There's more to Thattekad than just birds. We return smitten by its pristine and tranquil beauty
Thattekad is no stranger to visitors. Located about 60 km from Kochi, the town nestled along the banks of the Periyar River receives both a variety of migrant birds and avid birders from different parts of the world. The renowned Salim Ali Bird Sanctuary (now partially closed) is a haven for bird watching. Frogmouths, hornbills, drongos, minivets… you will spot these and more at Thattekad. Birding is so ingrained in the spirit of the place that when I got into the cab to reach my destination, I spotted a pair of powerful binoculars and the “Birds of the Indian Subcontinent” by Grimmett & Inskipp (the Bible for Indian birders) on the dashboard.
Break from the bustle
What led me to Thattekad was not just birding. I had primarily wanted a break from the hustle and bustle of city, and after much research on the Internet, I zeroed in on the Hornbill Camp at Palamattom, Thattekad.
I learnt this was the lean season for birding and that I would be able to sight only resident birds as migrant birds would have left. The birding season in Thattekad runs between mid-August and February, with monsoon setting in during May, June and July.
The eco resort was located on the banks of Periyar river and amidst lush vegetation. The view across the river of the mountains and the woods was breathtaking! The cottages were simple, and we were happy to while away the daytime watching birds and butterflies flit past us.
Cormorants and kingfishers perched themselves on the dead branches protruding out on the river provided ample entertainment. The treat was when we got to see the Southern Birdwing one of the largest butterflies in India hovering over the flowers in the garden.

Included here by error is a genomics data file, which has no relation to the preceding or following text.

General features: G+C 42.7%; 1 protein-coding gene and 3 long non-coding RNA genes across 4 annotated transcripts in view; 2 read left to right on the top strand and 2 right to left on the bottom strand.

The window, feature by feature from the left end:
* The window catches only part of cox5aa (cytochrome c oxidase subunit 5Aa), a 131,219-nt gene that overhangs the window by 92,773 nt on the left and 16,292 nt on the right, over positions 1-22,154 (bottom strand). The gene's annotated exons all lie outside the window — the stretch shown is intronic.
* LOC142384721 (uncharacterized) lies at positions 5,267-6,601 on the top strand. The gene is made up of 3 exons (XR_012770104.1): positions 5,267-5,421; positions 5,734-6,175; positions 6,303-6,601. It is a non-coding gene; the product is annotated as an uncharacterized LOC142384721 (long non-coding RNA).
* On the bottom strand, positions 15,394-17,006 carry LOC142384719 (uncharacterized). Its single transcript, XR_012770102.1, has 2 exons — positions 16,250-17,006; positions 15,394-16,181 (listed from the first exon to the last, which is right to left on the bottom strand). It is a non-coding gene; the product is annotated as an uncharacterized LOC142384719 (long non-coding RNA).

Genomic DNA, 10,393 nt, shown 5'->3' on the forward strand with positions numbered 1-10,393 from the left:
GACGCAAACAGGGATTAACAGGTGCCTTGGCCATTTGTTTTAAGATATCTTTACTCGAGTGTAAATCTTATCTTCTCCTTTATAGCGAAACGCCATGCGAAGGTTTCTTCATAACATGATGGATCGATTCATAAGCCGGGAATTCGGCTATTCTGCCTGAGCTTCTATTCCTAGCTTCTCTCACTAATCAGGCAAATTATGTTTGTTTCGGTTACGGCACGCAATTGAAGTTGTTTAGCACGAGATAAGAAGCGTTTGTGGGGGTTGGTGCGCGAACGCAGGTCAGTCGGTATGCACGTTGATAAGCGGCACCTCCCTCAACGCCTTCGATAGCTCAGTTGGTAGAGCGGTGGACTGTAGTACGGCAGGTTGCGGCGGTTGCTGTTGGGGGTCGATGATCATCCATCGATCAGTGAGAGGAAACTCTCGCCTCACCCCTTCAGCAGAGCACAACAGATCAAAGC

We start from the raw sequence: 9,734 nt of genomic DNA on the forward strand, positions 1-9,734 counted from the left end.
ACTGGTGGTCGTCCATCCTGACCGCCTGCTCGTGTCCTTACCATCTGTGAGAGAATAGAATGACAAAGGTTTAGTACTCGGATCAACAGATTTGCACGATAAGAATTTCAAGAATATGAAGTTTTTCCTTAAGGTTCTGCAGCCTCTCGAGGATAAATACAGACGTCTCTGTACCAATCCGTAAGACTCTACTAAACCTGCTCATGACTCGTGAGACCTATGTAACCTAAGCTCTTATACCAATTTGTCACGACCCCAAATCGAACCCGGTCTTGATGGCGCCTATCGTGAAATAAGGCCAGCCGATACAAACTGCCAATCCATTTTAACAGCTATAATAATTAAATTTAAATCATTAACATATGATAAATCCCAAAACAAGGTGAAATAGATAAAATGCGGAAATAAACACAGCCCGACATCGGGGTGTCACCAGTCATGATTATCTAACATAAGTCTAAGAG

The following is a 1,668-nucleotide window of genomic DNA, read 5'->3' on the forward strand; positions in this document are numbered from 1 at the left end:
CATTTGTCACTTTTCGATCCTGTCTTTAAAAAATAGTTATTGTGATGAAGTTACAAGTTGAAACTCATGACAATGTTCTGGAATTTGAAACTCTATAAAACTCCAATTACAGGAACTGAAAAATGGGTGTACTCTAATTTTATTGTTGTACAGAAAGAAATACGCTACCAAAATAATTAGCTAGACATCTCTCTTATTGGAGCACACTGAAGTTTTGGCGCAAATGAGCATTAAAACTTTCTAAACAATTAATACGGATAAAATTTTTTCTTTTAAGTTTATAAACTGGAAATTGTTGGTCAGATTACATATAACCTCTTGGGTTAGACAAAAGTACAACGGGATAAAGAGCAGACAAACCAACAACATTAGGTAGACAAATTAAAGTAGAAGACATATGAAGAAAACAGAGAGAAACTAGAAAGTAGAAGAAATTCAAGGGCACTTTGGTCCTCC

Thattekad had more in store for us — kayaking. I had never been on a kayak before, and thanks to guide and State champion in kayaking Praveen's brief (and useful!) training session, it turned out to be a wonderful experience. Floating in the kayak and looking at the terns and the herons fly overhead, it was almost like being one with the universe. We ventured into a few of the hidden coves in the river and spotted sambar and monkeys playing around in the trees. “The elephants come out in the summer. You can even see the path they have made right there,” pointed Praveen.
There were bicycles one could use to explore the nearby villages and plantations during humid afternoons when the skies seem pregnant with rain. It was a marvellous opportunity for me to admire the beautiful Kerala-style houses built in the area. It was also interesting to look at the plantations — rubber, plantain, cocoa and more, all in the surrounding area. “I developed it as an eco-resort for birders six years ago, but this place can attract a broader range of visitors as well,” says Motty Mathews, owner of the camp.
No trip to Thattekad can be complete without the birding, and our expert guide took us hiking to Irulanthanny amidst the woods. The highlight was sighting a frogmouth so well camouflaged that it looked like a piece of deadwood and learning that a racket-tailed drongo could mimic over 20 different sounds. If this was off-season, I wondered how many more birds I could have seen during the peak season. On our way back, we noticed pilgrims making their way to a Devi temple nestled in the hill.
With more time, we could have visited the Kodanadu Elephant training camp and also the Bhoothathanket Dam. Unfortunately, we had to leave much too soon to our liking, but were feeling refreshed and recharged for the days ahead.
With so much to offer, Thattekad can be an ideal destination for a variety of tourists. Whilst its core attraction is the birding and the bio diversity, the location lends itself not only for adventure and activity but also as an idyllic and quiet weekend getaway.